Effat University is a great supporter of women’s education and their active contribution to national transformation and development. This goes back to the institution’s roots which were nourished by HRH Princess Effat Al-Thunyyan, known also as Queen Effat, who established Dar Al-Hanan School, the first school for girls in the kingdom in 1955. Following her establishment of Effat College, which became Effat University in 2009, as the first non-profit private college for women, the institution researched the possible programmes that the market really needed. As a result, Effat University offers unique programmes that seek to address the needs of the labour market. Electrical and computer engineering program is a good example.
Vision 2030 is about economic transformation and diversification. The kingdom has been historically dependent on oil revenues to fuel economic development. Although it remains an essential pillar of the economy, the country is diversifying with attractive propositions in fields such as renewable energy, transport, healthcare and manufacturing.
Of course, this direction calls for talent development, not only in existing industries, but also in new fields. Practically, it means new career fields and opportunities, and that is why Siemens has local talent development at the heart of its localisation strategy. This approach is good for society and for business.
The kingdom’s energy and water infrastructure, for example, is developing continuously. The need for broad-based and specialist knowledge and skills are imperative and that is why Siemens provides world-class training to engineers, technicians and project managers. The company applies a project management methodology and learning system – known as PM@ Siemens – which is internationally accredited and equips talent to manage projects of varied sizes across the globe.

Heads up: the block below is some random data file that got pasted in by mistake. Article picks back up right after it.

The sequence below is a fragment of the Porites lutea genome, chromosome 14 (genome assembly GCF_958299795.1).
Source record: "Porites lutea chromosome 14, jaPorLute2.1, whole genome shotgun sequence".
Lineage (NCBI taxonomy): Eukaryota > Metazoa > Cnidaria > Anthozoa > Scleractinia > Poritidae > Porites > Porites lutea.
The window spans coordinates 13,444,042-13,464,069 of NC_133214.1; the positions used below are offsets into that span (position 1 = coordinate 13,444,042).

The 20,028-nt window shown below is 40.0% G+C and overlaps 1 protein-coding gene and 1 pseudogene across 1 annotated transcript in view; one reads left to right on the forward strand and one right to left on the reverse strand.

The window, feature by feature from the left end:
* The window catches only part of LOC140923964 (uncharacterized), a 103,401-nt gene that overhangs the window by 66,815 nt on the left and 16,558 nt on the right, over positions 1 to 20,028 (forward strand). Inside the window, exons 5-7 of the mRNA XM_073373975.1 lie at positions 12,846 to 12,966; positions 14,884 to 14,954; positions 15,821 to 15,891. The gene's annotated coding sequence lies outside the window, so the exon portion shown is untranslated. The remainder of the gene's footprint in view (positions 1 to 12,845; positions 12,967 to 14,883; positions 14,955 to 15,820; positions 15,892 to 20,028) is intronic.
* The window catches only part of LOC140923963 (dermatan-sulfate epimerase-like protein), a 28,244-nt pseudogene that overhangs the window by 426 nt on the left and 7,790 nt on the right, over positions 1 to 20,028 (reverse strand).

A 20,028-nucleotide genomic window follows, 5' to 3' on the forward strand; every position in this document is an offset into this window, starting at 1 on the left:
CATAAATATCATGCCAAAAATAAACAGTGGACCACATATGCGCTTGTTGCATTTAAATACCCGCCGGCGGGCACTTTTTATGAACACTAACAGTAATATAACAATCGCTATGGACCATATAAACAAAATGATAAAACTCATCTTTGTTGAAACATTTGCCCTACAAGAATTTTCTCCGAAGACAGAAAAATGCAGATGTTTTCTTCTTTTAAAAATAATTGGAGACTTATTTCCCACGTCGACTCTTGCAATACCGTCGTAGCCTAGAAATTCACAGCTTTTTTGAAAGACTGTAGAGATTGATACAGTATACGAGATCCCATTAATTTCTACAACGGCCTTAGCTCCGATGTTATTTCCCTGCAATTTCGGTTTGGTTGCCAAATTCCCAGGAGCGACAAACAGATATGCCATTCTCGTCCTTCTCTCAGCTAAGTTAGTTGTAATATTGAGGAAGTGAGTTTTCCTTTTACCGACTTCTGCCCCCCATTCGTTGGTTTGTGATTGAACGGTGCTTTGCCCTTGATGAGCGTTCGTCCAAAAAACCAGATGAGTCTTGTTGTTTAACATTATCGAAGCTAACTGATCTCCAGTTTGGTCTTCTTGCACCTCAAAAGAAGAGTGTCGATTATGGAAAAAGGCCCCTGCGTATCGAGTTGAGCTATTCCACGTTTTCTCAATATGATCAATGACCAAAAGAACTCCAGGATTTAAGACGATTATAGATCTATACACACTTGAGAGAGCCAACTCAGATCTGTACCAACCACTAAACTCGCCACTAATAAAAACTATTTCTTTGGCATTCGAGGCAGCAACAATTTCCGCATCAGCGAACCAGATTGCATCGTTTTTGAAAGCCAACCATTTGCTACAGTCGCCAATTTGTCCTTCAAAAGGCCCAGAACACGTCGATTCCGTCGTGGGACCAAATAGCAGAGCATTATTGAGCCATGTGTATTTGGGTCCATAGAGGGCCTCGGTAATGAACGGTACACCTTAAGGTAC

In addition, young people are required to learn faster in a very challenging global environment. Siemens in Saudi Arabia therefore initiated accelerated talent development initiatives to prepare and equip talents for leadership functions. The company provides graduate training programmes through its parent company in Germany. These are business and leadership programmes for high-potential Saudi employees to explore different cultures and learn new experiences abroad. The graduates of Effat University, like other Saudi educational institutions, can benefit from these leadership programmes.
Effat University, being well-aware of changing market needs and the role of educational institutions to create the next generation of leaders and experts, has introduced new programmes and tracks like Product Design under their Design Program.
Siemens is among the world’s largest producers of energy-efficient, resource-saving technologies, and is a leading supplier of technologies and solutions for sustainable energy, smart mobility, advanced manufacturing and world-class patient care. From the very beginning, Siemens has been proudly delivering innovative solutions to customers, partners and the society, thereby significantly contributing to the development of the kingdom’s infrastructure and supporting Vision 2030. The company employs over 2,000 people in the kingdom.